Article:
The spatial reference system is used to generate the footprints, boundary, and other related items in the mosaic dataset, as well as a default with which the mosaicked imagery will be resampled. Choose one that is suitable for all the imagery you may add. This can be a country system or UTM zone. However, if you're creating a mosaic dataset that may be global in extent or will be mashed up with web services, you may want to use the WGS 1984 Web Mercator Auxiliary projection.

It is recommended that you add a source mosaic dataset to another mosaic dataset using the Table raster type. Using the Table raster type creates a mosaic dataset containing all or a selection of the table items in the source mosaic datasets, not only a single item representing the source mosaic dataset. This gives you the ability to perform queries and continue to access the individual metadata for each item. You can also add functions to individual items and more easily customize the mosaic dataset with seamlines, mosaic methods, and color corrections. Additionally, you can use the Synchronize Mosaic Dataset tool with the Update cell size ranges option disabled to update this mosaic dataset if any of the sources have been modified, such as modified footprints or new imagery that has been added.

If you add the source mosaic datasets using the Raster Datasetraster type instead of the Table raster type, each source mosaic dataset will be represented as a single item in the derived mosaic dataset. This limits your ability to perform queries, limits metadata access to the source mosaic dataset instead of each image, and limits the scalability of the mosaic dataset.

Generally, you do not build overviews for this mosaic dataset, as the overviews exist in the source mosaic datasets. However, it may be necessary to build them if the derived mosaic dataset covers a much greater extent than each source. Instead of building overviews, you can use another image or image service to provide imagery coverage for the full extent of the mosaic dataset. When adding this image, you should uncheck the option to build the boundary because the boundary will be extended to the extent of this image—which may not be ideal.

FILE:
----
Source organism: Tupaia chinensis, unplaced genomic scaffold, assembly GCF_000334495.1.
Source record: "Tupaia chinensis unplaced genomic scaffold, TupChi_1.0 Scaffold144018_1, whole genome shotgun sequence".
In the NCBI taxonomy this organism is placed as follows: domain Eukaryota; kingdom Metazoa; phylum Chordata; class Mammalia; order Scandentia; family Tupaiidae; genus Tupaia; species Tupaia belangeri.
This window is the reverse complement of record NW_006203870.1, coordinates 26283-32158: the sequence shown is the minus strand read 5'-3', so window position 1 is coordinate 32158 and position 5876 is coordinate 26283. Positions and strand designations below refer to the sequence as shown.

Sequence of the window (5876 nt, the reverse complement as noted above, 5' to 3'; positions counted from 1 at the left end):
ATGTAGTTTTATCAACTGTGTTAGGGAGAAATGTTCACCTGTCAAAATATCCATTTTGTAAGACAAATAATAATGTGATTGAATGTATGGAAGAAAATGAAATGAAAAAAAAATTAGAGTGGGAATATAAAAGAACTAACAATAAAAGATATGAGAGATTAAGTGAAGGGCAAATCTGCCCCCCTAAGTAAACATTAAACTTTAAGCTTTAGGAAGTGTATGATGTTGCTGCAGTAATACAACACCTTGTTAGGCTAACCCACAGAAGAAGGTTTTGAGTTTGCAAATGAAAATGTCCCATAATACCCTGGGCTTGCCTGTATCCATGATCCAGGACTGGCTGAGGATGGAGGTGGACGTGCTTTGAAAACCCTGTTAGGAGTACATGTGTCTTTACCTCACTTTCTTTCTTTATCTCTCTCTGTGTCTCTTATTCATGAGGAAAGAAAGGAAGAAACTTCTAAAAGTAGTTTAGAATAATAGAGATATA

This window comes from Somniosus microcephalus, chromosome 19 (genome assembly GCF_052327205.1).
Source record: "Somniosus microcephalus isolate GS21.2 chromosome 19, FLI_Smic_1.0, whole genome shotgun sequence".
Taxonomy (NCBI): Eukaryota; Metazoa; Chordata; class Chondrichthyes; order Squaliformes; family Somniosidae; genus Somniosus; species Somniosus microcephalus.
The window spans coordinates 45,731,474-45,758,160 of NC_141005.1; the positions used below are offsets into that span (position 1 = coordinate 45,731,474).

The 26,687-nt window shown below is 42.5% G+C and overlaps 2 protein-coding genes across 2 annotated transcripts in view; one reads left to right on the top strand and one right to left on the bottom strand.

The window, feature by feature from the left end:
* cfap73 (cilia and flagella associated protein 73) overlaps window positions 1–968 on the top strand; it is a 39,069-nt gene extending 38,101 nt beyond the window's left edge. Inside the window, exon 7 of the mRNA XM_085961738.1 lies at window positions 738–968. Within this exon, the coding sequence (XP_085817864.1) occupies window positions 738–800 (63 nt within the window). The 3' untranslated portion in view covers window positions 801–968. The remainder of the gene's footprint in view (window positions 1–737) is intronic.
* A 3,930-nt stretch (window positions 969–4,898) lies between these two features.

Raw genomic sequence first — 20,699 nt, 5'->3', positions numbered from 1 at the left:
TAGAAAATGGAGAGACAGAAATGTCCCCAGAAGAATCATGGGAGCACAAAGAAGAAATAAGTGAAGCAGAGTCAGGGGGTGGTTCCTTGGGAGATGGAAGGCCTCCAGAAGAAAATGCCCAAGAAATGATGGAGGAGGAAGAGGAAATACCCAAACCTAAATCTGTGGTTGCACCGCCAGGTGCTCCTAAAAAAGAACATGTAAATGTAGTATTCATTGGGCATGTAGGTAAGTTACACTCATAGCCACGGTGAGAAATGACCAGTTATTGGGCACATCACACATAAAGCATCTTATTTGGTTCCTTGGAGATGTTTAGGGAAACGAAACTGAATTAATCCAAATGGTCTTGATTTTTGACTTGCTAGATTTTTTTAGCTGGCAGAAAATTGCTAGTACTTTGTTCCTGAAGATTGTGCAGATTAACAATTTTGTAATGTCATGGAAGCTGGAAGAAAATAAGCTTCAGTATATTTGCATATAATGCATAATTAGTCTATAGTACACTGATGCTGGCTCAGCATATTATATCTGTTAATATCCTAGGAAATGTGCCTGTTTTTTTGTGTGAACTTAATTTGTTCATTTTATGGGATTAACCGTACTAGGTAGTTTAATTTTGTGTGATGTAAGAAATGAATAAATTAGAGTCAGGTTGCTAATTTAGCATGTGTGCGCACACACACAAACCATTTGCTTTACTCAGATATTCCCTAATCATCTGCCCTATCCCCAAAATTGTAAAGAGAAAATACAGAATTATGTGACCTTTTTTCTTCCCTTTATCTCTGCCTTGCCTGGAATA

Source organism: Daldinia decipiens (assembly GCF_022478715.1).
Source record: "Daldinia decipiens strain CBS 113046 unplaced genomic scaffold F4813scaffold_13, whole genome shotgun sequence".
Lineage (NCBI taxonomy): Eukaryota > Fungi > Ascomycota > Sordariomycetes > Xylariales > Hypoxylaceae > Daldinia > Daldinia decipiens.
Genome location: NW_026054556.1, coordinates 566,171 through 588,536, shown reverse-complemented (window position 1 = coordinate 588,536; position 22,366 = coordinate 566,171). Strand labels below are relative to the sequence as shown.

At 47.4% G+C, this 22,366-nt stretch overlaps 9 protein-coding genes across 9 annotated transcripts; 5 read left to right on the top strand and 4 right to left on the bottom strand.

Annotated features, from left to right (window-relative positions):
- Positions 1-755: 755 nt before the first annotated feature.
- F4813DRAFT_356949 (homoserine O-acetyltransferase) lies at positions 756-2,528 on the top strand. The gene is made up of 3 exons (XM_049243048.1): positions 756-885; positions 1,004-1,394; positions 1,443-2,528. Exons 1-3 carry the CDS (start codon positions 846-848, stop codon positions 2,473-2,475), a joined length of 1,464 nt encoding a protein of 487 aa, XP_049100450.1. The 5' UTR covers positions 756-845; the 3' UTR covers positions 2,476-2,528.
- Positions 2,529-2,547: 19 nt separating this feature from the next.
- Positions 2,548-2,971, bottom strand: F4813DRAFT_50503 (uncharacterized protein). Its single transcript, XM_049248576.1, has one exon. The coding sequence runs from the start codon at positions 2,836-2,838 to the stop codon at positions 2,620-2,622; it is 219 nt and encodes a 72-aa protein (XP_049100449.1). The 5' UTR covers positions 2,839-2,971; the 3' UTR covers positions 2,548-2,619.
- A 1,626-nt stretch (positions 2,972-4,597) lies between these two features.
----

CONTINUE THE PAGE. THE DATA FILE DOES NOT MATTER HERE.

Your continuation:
Referenced mosaic datasets

Referenced mosaic datasets behave similarly to a regular mosaic dataset; however, you cannot add additional rasters to the referenced mosaic dataset, you cannot build overviews, and you cannot calculate the pixel size ranges. You can redefine the boundary, for example, to restrict access to specific areas or define additional functions to be applied to all imagery. It is used to provide access to mosaic datasets with different mosaic dataset-level functions. Sharing access to a referenced mosaic dataset ensures that those accessing it cannot make modifications to the source or derived mosaic datasets, which may affect other users.

Reference mosaic datasets are created using the Create Referenced Mosaic Dataset tool and by defining another mosaic dataset as the source. Typically, this source can be a source mosaic dataset or a derived mosaic dataset.

Reference mosaic datasets created from other mosaic datasets
Reference mosaic datasets are only created from other mosaic datasets.

Any properties set on the input mosaic dataset are carried over to the reference mosaic dataset—such as the default mosaic method—or mosaic dataset functions. You can modify or remove any of these without affecting the input mosaic dataset. You can modify the functions or properties by opening the mosaic dataset's Properties dialog box from the Catalog pane.